Scout identifies military graves

Burials at cemetery in New Jersey go back to the Civil War era

April 23, 2001|By Evonne Coutros | Evonne Coutros,KNIGHT RIDDER/TRIBUNE

RIDGEWOOD, N.J. - Shortly before Memorial Day, American Legion members place U.S. flags on the graves of their fallen comrades at Valleau Cemetery.

But they knew that their quiet tribute missed the graves of some veterans in the 33-acre cemetery.

"Every year we knew more and more veterans were buried at Valleau and that even some of the older stones were not marked too well," said American Legion leader Wayne Morrison. "Some graves go back to the Civil War. Quite a few of us always wondered if all the veterans were getting flags on those graves."

Last year, after the flags had been placed for the holiday, Morrison bumped into the answer to his problem: 17-year-old Andy Haderthauer, a junior at Ridgewood High School.

Haderthauer, a Boy Scout, was attending the village's Memorial Day observance with his father, Scoutmaster Walter Haderthauer. When he heard the details of the problem, the Scout proposed that he apply his computer skills to find a solution.

About 130 hours of work later, he had done it.

Last year, only 350 graves at Valleau were known to be the resting places of veterans. Now, double that number have been identified through Haderthauer's efforts.

Flag for a hero

The project gained Haderthauer recognition as an Eagle Scout and the gratitude of the daughter of Master Sgt. Charles Ernest Hosking Jr. - a winner of the Medal of Honor. Hosking, a 24-year Army veteran, was awarded the military's highest decoration after he was killed by an explosion in Vietnam in 1967. He jumped on a Vietnamese prisoner who was about to set off a grenade, protecting his men from the blast.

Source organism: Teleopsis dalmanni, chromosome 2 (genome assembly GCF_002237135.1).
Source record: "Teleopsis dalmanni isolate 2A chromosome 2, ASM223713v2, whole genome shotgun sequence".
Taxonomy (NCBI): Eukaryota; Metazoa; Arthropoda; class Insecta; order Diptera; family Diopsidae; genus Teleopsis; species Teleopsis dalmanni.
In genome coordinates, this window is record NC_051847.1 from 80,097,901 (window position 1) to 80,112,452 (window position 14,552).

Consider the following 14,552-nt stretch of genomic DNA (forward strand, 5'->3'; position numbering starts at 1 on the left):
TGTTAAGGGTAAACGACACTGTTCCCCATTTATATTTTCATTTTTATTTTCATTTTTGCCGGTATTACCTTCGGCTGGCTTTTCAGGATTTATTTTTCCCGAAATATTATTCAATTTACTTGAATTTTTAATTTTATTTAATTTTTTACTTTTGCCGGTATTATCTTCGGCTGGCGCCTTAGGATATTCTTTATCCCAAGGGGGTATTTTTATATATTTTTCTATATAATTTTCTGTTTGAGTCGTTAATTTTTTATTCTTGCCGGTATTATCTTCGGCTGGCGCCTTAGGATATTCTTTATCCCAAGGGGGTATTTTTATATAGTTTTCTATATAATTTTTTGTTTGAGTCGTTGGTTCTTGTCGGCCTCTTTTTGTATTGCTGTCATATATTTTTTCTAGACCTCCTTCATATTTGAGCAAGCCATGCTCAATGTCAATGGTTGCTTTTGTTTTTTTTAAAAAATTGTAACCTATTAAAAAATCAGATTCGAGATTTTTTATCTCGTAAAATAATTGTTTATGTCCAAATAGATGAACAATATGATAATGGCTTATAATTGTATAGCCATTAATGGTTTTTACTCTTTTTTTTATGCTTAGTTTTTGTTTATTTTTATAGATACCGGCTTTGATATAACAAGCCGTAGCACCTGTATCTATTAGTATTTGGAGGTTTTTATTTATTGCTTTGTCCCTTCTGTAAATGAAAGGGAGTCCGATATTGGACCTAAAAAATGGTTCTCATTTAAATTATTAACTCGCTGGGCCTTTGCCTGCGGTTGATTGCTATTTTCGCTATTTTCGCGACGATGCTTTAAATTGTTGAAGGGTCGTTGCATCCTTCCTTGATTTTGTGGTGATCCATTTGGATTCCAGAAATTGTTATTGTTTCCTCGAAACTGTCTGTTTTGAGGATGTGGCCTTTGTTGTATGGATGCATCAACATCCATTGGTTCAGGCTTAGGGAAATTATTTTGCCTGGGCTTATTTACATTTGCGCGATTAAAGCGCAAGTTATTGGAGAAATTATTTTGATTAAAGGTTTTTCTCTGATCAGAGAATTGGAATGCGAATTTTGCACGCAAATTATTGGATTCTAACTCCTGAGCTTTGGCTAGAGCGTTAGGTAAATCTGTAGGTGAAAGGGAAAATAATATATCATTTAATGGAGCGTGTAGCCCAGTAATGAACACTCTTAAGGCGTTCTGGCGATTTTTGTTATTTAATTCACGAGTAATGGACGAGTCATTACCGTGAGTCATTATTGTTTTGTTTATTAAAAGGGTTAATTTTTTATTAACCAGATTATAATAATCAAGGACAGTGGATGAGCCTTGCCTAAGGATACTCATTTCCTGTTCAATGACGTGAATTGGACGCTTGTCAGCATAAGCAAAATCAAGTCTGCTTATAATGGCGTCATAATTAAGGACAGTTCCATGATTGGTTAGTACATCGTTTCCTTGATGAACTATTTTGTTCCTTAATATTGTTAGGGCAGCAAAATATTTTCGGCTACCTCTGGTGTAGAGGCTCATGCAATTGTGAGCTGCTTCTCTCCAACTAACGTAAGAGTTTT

"I live in Texas, so I wouldn't even know if my father was getting a flag all these years on his grave or not," said Jane Brazil, Hosking's daughter. "That flag does say a lot. It says they've not been forgotten and their sacrifice has not been in vain.

"What this Eagle Scout has done is just spectacular," Brazil said. "I think of all the vets that are overlooked and are buried in little graveyards. This will help assure that more vets are honored."

Start of something big?

Indeed, Morrison, who last year became commander of American Legion Post 53 in Ridgewood, sees a broader application for Haderthauer's work beyond Valleau.

"Andy has set up a system for us and I think it can be the start of something for all American Legion posts," Morrison said. "If this is not the first then it is one of the first lists to be computerized for the buried veterans."

Haderthauer said his project was all about respect. "A lot of people weren't receiving flags for the service they provided for our country, and they need to be recognized," he said.

Morrison, a Korean War veteran, said the list of veterans was so old that even fallen soldiers from his war were being overlooked.

The Legion used what could fairly be described as a low-tech system for noting the graves of veterans. It consisted of "seven plywood boards in the shape of sections of the cemetery," Haderthauer said. "On top of the boards are worn-out paper [sheets] with the names of the veterans and the plot numbers. A lot of those names are illegible and you can't read the plot numbers. ... We just had to computerize the whole system."

Morrison said the boards may date to 1938 - with the last upgrade done in the 1950s.

With the help of Valleau Cemetery Superintendent Guy Kostka, Haderthauer began his project in August. First he put the board names on the computer list, then set out on a tour of the cemetery, looking over some gravestones that date to the early 1800s.

He enlisted the help of some buddies and fellow Scouts, saving him days of walking the graveyard alone.

Three months later, Haderthauer had made up his list, and then used software to display the information by name and plot number.

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